In the first ever meeting between Trinidad and Tobago and Uganda, the shooting firepower of both teams was evident throughout.
From the very start of the first quarter it was clear that very little separated the two sides; much of the action throughout the fifteen minutes was goal-for-goal.
The lowest shooting statistic in the quarter was 90% from Peace Proscovia, whilst the goal attacks on both sides, Kalifa McCollin and Stella Oyella, fired at 100%.
It was the Calypso Girls that eventually edged in front before things returned back to type, with the first quarter ending 17-15 to Trinidad and Tobago.
Quarter two saw Uganda seize early momentum, and with a turnover they were able to draw things level.
With Mary Nuba Cholock joining McCollin and Oyella at 100%, the goals continued to pour in one after the other.
Uganda finally found and converted their second turnover of the quarter as the fifth minute began to tick away but an errant pass into Cholock undid their hard work and Trinidad and Tobago were able to capitalize on the error.
Inspired by the opportunity gifted to them to draw things level, Trinidad and Tobago took the initiative again to break the goal-for-goal rhythm, reversing the early lead had Uganda established. As the whistle blew for half time the score was 31-30 to the Calypso Girls.
As things continued to tick over goal-for-goal once more in the third quarter, a footwork foul from Cholock threatened to allow Trinidad and Tobago to extend their lead, however a three-second infringement triggered by a strong all-court defense from the She Cranes meant they re-gathered possession.
This to-and-fro nature of proceedings stirred the She Cranes into a turnover and a steady stream of three goals in a row, with both Uganda shooters still at 100% as they took the lead once more from the Calypso Girls.
But this run of goals was immediately matched and then beaten by Trinidad and Tobago, who added one extra to take the lead back.
Responding to the momentum swing, Proscovia was brought back on for Cholock, which proved a savvy decision from coach Vincent Kiwanuka as Proscovia’s presence shifted things back in the She Cranes’ favour.
As the quarter ticked down, Uganda were able to push their lead to five goals, and went into the final quarter 46-41 up.
Strong zonal defence kicked the fourth quarter into action, with the She Cranes each manning their players to force a turnover on the Calypso Girls’ centre.
But the favour was soon returned and Trinidad and Tobago began to slowly eat into the Ugandan lead after a string of three goals were scored. An ill-timed miss from Samantha Wallace, however, stopped the Calypso Girls from being able to draw things back level and they were held at three goals adrift for the most part of the final quarter, eventually falling to a 57-54 defeat.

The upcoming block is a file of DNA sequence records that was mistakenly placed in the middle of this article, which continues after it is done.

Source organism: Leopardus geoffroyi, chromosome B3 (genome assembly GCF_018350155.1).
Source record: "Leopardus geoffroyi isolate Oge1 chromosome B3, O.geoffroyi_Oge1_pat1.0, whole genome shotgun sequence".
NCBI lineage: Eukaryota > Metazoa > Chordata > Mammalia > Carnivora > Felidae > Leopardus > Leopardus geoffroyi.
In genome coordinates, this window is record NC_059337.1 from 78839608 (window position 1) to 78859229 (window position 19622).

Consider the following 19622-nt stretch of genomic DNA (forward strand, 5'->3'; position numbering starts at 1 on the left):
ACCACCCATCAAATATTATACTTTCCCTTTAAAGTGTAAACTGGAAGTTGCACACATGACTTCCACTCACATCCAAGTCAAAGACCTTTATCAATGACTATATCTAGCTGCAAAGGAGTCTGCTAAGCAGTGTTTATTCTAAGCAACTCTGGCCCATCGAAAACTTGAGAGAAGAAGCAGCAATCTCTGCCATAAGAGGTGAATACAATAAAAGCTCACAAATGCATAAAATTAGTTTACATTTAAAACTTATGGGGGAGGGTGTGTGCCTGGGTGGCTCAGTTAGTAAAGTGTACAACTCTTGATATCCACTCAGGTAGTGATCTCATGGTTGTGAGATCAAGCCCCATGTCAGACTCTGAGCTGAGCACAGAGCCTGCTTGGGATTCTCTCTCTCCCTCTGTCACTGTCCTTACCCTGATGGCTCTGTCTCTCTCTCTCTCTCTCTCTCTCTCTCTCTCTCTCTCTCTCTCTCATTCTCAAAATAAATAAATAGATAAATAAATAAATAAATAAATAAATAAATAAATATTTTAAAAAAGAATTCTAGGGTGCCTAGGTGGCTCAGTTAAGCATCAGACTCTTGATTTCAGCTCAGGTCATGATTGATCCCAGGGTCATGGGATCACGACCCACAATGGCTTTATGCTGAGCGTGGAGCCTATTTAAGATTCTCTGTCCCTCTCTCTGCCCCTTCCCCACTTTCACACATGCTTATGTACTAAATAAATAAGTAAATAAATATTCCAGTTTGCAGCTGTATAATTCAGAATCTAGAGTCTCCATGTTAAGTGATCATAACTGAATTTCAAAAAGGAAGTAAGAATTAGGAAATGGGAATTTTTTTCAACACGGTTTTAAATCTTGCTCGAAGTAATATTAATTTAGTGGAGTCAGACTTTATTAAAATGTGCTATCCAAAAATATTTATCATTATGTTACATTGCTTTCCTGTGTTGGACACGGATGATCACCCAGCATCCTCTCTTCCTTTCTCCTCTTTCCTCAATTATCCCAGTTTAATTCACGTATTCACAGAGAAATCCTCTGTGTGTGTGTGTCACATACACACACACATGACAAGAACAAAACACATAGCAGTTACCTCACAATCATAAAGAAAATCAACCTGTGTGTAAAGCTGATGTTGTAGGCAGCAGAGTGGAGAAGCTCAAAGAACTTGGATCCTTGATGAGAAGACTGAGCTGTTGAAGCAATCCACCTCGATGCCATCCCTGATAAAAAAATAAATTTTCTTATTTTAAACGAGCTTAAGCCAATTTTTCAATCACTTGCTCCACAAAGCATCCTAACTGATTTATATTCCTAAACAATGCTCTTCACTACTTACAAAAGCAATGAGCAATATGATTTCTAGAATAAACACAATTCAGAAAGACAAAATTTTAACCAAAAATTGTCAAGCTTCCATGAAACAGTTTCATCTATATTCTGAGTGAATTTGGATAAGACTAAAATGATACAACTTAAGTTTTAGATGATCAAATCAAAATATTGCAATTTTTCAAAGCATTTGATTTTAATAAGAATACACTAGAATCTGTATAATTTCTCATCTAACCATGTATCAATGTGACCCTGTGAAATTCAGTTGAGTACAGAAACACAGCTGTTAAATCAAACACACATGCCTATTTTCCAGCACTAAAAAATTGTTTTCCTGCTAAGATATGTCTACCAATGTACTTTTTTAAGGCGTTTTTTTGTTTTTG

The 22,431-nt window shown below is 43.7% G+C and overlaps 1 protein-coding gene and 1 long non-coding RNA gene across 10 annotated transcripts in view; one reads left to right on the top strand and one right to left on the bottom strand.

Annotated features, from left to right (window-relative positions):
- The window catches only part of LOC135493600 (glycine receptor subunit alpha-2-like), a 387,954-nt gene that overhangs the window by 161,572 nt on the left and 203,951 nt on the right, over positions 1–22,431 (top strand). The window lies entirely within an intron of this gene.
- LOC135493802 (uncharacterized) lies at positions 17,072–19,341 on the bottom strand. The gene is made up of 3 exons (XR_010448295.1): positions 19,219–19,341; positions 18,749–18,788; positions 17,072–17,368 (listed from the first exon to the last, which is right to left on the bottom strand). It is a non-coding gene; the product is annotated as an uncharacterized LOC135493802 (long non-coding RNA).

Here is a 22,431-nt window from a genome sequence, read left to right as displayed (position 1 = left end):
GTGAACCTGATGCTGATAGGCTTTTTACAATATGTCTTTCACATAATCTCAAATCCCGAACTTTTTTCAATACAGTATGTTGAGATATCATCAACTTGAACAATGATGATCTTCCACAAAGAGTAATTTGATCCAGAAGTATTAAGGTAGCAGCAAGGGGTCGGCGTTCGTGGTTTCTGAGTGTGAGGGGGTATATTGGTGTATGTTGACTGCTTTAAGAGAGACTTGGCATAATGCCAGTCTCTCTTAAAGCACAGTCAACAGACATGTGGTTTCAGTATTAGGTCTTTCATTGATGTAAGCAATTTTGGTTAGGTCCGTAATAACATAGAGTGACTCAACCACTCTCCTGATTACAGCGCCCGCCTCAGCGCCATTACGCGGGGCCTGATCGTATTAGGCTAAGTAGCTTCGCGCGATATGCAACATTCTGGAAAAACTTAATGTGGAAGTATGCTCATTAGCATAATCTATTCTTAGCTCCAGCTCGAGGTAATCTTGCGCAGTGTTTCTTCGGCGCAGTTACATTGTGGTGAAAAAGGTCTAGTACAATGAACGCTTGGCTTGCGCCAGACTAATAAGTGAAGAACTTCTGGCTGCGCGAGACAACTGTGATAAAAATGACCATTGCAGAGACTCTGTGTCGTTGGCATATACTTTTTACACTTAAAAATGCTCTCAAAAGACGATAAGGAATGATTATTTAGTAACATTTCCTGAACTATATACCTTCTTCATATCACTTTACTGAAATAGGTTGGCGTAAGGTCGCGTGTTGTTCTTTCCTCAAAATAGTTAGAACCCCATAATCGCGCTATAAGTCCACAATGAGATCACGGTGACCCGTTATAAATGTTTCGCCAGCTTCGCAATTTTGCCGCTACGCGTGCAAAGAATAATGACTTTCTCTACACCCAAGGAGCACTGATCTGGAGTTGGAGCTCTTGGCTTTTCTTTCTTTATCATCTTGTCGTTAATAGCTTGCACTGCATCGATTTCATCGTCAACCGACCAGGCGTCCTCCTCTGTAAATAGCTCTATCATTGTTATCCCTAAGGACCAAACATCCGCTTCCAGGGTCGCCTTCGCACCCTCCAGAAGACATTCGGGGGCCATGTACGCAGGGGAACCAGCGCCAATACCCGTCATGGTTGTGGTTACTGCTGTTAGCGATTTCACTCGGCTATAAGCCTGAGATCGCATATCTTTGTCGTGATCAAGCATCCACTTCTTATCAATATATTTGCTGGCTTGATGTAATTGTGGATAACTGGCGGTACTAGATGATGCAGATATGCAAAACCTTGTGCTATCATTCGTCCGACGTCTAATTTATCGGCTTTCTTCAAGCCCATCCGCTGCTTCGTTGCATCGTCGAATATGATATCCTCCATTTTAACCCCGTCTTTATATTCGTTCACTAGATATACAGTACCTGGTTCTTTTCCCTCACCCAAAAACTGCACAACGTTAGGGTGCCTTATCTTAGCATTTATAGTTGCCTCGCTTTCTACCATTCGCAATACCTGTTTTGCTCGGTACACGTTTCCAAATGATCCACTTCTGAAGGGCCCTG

Samantha Wallace, Trinidad and Tobago’s goal shooter, said:
“It was a good contest. We knew they were going to come out and give their best. Everybody wants to improve their rankings so we knew what we were in for.
“I think we did really well I’m really impressed with the girls; compared to other games, I’m really impressed with them.”
Uganda captain Peace Proscovia said:
“I feel overwhelmed with joy to win that game. Most importantly the confidence that the players had to go out there – especially playing a team like Trinidad and Tobago – with very limited error rate was a hard one, we just needed to be very clinical and innovative but that’s what the team did, and I’m so proud of that.”
In what turned out to be the tightest game of the tournament so far, Scotland were quick to the mark from the centre pass. The Thistles attack tactfully opted for low movement around their shooting circle which saw Lynsey Gallagher get them off to a solid start.
The teams traded early blows, before an obstruction against the Ugandan centre saw the She Cranes take their opportunity to edge ahead.
They then capitalised on a missed opportunity by Scotland’s goal shooter Emma Barrie to pull three goals ahead, and as they built momentum the She Cranes’ defence and attack were equally as impressive. Impeccable precision in the shooting circle by both Stella Oyella and Peace Proscovia saw them finish the quarter 16-11 up.
They were able to extend this lead still further in the second quarter, despite the tireless determination of Emily Nicholl and Hayley Muleron to restrict their attacking options. By half time, the Ugandan lead had stretched out to seven, with the score 29-21.
The third quarter saw the Scots eat into that lead, though, as Barrie and Lynsey Gallagher upped their shooting percentages as the Thistles unsettled their opponents and brought the score back to within seven.
Any potential comeback was snuffed out by the Ugandans though, as they brought on Mary Nuba Cholock to assist Proscrovia in their shooting-circle, which allowed Oyella to drop to back to control centre court and see Uganda over the line.
Scotland’s Claire Maxwell, who was playing in her 100th international, said:
“It was great to play in such a fantastic atmosphere and such a big World Cup. I’m disappointed we didn’t get the win but we’ll push on for the next game – we will refresh and go again. It’s such a young squad and we can learn so much so we’re really looking forward to the next stage.”